The New York Times, despite its above-the-fray self-image, is one of most overtly ideological institutions on earth. Its primary editorial purpose—as laid out by its own opinion page editor earlier this year (James Bennett: “We are in favor of capitalism”—FAIR.org, 3/1/18)—is to defend the unimpeachable virtues of capitalism. As such, whoever the Times holds up as “the left”—in its sourcing and in its hiring practices (FAIR.org, 4/20/17)—has to first and foremost accept the primacy of the market and the broader virtue of a US-run global order that promotes this particular ideology.
Even so, when Times reporter Jennifer Jett (7/17/18) wanted to recap reactions—“from the right and left”—to Donald Trump’s recent summit with Russian President Vladimir Putin, the choice of pundits she turned to to represent “the left” was exceedingly bizarre. Somehow Alina Polyakova, a conventional wisdom-echoing research director at the NATO-aligned and -funded think tank Atlantic Council, and Fred Kaplan, a champion of the Iraq War at Slate, were offered by Jett as “the left.”
The third member of this three-person list was Atlantic staff writer James Fallows, the one person included whom you could argue was some species of leftist (though the Radical Middle Newsletter cites him as an example of a “great radical-centrist journalist”). While The Atlantic is generally a center-right publication, Fallows is at least a skeptic of US military power, but by no means a consistent anti-imperialist.
Polyakova has made a name for herself in the emerging cottage industry of Russia experts who are willing to toe the US NatSec consensus line that Russia is the alpha and omega of all bad things in the US, Europe and the Levant. Kaplan, for his part, is simply a dull, reliable partisan. Polyakova and Kaplan pushing the Sinister Russia Puppeteer narrative is anything but unexpected, but one has to wonder: In what universe are they “the left”? They have no history in left-wing activism, politics, academia or media. They are, for better or worse, boilerplate centrist hawks, toeing the exact line 99 percent of our media do.
By contrast, the “right” was represented in the Times feature by pundits from bona fide outlets of the conservative movement: the National Review, American Conservative, Weekly Standard, The Federalist.
Fallows, whom one could argue represents a meaningful segment of “the left,” echoes the MSNBC line that Trump, when he refuses to reject Putin’s denials of US intelligence charges that Russia intervened on Trump’s behalf in the 2016 election, is “shockingly advanc[ing] the interests of another country over those of his own government and people.” It would be disingenuous to suggest there wasn’t a sizable segment of the American left who believe this to be true—and believe it to be a genuine threat to working-class interests—but this belief is by no means uniform.
Lots of professional opinion-havers on the left, from Noam Chomsky to Matt Taibbi to Katrina vanden Heuvel, are skeptical of the whole premise, and feel trafficking in the prevailing Manchurian Candidate fear-mongering fuels Cold War forces, avoids broader issues of inequality and establishment failures, and could lead to escalation in Syria, Ukraine and possibly even a nuclear war. None of these voices, of course, are permitted to be heard from in the New York Times, whose opinion pages were united in breathless indignation that the US intelligence community was having its good name dragged through the mud.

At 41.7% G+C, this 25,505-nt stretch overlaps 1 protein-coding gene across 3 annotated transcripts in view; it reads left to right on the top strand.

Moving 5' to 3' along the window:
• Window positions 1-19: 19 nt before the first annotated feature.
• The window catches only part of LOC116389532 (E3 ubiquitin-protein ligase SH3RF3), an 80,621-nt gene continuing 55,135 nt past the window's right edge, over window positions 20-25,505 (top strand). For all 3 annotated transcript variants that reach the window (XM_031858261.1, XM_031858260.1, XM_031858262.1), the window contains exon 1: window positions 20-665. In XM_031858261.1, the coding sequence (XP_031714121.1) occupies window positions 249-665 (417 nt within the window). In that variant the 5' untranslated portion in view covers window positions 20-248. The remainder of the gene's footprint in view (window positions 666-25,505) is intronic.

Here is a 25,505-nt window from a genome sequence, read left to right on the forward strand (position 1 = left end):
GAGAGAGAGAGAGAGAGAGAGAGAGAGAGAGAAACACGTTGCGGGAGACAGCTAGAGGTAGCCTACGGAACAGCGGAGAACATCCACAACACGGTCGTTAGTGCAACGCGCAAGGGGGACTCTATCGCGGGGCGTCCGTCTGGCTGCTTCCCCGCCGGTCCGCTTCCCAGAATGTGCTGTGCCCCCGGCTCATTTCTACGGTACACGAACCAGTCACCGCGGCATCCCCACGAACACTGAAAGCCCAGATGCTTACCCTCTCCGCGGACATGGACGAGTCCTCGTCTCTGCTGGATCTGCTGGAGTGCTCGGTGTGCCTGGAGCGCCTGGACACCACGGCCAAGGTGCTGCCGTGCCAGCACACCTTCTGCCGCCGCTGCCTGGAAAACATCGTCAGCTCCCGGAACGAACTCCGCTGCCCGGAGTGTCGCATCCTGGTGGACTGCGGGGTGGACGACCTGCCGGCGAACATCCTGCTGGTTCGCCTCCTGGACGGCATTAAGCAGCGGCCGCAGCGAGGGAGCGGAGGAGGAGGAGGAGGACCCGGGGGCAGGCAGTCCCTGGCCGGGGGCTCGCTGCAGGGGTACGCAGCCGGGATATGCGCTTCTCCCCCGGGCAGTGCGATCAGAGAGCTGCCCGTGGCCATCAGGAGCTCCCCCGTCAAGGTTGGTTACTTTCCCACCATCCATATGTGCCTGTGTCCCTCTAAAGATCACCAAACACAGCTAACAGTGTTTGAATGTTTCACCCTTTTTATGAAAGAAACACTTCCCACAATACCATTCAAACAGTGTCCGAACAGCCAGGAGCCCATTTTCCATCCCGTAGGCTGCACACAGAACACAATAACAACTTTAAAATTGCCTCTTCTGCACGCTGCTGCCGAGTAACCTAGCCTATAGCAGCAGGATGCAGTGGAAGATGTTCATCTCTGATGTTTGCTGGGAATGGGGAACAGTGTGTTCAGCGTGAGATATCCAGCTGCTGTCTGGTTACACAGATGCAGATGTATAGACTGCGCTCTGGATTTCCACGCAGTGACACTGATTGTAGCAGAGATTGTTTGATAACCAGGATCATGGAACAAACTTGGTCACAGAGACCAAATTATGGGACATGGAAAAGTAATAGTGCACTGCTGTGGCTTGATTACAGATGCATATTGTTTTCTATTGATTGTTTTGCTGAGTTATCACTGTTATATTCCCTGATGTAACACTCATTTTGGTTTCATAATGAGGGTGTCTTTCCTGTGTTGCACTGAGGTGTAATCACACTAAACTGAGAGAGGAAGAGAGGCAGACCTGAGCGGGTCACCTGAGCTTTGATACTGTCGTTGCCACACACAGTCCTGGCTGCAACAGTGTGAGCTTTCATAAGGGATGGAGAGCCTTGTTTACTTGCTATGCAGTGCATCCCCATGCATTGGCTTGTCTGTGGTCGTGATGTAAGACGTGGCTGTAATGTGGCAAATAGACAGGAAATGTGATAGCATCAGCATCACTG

The only non–“sky is falling” take permitted, per usual, is from the revanchist right wing—in this instance, the American Conservative’s Pat Buchanan. As we’ve noted in the past, anti-interventionist positions are almost always represented by libertarian or nativist voices; this way publications can tell themselves they didn’t uniformly follow the official pro-military line, without allowing actual anti-imperialist or leftist voices that may muddy the waters by making fundamental critiques of our system, rather than the white supremacy–flattering, pseudo-opposition offered up by antisemites like Buchanan.
Given that milquetoast centrists were standing in for the left, one might wonder whom the Times held up to represent the “center”: none other than hotel room doormat USA Today and arch-neoconservative Iraq War–promoter and child-rape apologist Anne Applebaum. The voices of the American center, indeed.
It’s a small but telling example. The Times’ primary charge is to firmly establish the parameters of debate. To do this it must offer up the most banal, NATO-echoing conventional wisdom as representing the acceptable left wing of this debate, and, as it does with its opinion page (FAIR.org, 6/20/17), only permit “fringe” positions so long as they come from the far right and never really offend traditional centers of power.
Please tell the New York Times to use actual voices from the left to represent “left” opinion—on the Helsinki summit or anything else.
Feel free to leave copies of your communication in comments below. Please remember that respectful communication is the most effective.
h/t Tim Shorrock